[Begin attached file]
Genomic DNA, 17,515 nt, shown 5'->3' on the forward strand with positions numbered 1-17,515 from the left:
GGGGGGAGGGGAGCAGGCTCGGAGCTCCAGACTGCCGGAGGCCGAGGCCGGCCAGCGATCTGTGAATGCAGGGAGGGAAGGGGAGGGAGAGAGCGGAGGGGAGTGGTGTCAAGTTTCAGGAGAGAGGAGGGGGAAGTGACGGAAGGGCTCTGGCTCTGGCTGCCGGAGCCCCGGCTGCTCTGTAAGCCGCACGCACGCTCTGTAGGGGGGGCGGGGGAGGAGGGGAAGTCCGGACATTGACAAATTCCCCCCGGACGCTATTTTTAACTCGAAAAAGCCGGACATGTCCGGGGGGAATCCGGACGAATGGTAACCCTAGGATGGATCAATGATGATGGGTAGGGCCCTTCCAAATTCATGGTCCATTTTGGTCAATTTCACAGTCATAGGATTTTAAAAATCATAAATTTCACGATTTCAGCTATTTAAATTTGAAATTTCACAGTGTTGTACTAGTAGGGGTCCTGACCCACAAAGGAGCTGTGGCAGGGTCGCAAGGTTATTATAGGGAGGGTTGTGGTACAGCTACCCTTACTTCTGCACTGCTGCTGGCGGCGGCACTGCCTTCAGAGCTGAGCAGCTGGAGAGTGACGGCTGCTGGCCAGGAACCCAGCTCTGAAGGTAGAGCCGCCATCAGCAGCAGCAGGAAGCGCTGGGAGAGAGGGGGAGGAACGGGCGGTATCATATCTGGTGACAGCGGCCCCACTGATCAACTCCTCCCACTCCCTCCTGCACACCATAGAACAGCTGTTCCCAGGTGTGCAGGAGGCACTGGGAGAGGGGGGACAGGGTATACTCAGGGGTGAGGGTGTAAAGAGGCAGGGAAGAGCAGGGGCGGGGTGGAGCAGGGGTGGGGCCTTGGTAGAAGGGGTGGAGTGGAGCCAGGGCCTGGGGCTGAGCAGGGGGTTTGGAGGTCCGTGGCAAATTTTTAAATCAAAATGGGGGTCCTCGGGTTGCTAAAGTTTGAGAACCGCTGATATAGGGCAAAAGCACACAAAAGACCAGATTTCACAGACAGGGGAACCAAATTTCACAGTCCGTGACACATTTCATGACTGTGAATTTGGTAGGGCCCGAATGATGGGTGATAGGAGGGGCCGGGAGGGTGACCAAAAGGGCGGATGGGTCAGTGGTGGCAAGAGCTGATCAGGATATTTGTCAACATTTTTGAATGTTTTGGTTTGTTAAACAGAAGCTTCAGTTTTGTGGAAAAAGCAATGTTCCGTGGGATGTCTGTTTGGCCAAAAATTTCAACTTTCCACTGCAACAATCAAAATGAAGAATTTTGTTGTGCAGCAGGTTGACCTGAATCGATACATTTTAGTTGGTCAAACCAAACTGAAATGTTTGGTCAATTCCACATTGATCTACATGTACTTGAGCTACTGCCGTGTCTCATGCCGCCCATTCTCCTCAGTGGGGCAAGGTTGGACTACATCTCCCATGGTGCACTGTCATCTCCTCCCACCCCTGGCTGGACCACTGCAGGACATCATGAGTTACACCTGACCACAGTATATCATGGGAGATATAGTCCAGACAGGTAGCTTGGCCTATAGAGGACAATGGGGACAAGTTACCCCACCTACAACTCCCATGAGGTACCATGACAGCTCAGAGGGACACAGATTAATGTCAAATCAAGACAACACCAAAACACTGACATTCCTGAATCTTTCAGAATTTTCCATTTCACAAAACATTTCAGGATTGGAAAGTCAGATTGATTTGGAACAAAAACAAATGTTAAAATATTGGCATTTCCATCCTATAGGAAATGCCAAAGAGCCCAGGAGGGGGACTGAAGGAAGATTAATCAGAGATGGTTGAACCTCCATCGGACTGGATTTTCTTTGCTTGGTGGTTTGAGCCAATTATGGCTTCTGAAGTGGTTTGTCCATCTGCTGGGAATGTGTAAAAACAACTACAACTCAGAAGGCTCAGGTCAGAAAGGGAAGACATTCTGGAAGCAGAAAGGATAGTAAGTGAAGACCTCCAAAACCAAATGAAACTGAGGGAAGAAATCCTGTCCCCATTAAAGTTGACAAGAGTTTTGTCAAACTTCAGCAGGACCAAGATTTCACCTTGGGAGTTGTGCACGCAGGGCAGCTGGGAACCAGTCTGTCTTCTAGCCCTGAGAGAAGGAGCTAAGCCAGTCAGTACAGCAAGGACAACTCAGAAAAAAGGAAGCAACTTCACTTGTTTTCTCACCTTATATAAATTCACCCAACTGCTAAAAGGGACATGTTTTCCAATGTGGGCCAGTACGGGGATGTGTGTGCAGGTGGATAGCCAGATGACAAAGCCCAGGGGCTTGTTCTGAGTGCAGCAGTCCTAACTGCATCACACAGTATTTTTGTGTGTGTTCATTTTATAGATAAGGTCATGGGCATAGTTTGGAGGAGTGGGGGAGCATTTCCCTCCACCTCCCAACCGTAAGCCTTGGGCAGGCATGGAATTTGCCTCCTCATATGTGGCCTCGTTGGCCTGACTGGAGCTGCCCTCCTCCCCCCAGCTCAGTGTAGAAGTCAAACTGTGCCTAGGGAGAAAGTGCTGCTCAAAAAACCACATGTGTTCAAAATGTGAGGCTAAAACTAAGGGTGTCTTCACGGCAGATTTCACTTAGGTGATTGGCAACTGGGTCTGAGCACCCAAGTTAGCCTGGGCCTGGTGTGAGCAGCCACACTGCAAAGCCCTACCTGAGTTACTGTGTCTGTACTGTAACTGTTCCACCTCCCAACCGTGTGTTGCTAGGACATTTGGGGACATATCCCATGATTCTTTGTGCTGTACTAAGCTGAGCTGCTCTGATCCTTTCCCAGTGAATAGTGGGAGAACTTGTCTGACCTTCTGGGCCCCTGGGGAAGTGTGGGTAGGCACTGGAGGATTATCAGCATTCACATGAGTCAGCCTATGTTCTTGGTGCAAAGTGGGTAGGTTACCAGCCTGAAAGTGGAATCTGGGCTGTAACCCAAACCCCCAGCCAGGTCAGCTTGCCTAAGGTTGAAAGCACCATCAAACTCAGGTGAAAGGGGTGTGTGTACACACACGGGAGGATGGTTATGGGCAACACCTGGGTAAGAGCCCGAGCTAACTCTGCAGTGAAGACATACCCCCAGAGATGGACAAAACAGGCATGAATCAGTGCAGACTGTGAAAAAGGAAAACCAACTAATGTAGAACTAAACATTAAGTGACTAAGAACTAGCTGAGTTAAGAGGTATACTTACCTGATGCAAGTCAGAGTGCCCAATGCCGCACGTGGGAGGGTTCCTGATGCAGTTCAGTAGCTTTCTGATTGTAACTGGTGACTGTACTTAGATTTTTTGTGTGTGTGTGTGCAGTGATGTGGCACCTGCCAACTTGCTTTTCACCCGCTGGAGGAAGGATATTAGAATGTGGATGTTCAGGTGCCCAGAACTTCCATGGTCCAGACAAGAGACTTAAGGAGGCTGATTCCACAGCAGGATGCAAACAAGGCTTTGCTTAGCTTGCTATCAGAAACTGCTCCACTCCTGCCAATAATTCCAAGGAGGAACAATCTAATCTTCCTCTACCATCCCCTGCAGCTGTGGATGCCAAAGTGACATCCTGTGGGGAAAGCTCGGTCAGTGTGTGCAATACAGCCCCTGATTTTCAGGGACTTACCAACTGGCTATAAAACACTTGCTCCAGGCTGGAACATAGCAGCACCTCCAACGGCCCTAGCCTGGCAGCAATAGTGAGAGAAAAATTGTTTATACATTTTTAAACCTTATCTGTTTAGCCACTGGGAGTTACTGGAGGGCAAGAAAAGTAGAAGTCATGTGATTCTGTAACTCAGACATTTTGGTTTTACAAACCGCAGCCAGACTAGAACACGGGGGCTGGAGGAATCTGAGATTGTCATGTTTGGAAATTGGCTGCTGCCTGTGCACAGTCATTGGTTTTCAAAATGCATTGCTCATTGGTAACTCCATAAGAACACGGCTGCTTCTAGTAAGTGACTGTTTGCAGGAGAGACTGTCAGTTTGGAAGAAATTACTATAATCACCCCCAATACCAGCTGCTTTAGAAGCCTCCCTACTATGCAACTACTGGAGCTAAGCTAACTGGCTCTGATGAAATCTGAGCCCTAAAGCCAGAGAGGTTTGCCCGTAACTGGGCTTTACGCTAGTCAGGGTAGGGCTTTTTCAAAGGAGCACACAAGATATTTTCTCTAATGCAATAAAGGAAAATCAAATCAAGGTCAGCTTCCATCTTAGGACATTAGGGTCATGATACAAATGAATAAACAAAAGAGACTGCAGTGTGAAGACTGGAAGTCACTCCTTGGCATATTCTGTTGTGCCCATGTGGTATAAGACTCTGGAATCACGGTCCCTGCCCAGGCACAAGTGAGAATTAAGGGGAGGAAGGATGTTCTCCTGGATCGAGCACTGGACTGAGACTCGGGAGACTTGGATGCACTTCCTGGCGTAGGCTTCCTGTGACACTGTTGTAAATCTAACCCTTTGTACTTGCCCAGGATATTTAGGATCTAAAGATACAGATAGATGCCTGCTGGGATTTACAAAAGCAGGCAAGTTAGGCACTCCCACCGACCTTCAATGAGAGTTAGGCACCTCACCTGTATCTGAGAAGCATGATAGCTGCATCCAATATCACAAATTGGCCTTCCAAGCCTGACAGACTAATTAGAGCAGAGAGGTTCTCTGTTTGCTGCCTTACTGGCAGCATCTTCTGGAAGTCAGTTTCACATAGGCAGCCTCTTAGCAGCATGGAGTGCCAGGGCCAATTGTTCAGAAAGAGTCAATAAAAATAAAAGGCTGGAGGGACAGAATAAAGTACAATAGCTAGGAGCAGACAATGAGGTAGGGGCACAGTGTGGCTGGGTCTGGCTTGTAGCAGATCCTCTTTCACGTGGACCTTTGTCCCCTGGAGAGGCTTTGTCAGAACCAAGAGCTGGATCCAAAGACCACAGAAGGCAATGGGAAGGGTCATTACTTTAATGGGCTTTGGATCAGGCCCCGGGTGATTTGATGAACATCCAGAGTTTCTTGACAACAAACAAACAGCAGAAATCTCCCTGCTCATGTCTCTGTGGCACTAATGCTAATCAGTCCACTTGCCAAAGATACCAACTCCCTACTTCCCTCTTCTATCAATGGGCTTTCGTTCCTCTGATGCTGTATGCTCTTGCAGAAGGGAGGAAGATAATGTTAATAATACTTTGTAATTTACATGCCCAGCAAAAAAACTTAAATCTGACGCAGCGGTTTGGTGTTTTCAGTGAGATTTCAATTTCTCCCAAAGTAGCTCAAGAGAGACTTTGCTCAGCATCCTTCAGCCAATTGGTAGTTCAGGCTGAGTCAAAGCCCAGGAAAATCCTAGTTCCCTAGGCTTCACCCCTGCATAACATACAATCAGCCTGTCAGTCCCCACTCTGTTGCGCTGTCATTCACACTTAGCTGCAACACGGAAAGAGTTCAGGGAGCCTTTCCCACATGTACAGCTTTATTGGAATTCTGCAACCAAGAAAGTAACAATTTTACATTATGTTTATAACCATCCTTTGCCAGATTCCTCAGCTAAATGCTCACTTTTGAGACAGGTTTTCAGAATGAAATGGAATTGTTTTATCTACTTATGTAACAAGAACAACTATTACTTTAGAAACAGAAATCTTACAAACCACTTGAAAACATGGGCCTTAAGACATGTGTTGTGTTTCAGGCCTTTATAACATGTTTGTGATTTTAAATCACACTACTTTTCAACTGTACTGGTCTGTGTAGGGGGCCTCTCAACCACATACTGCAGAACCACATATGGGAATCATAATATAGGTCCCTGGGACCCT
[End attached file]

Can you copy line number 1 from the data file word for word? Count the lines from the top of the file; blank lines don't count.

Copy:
Genomic DNA, 17,515 nt, shown 5'->3' on the forward strand with positions numbered 1-17,515 from the left: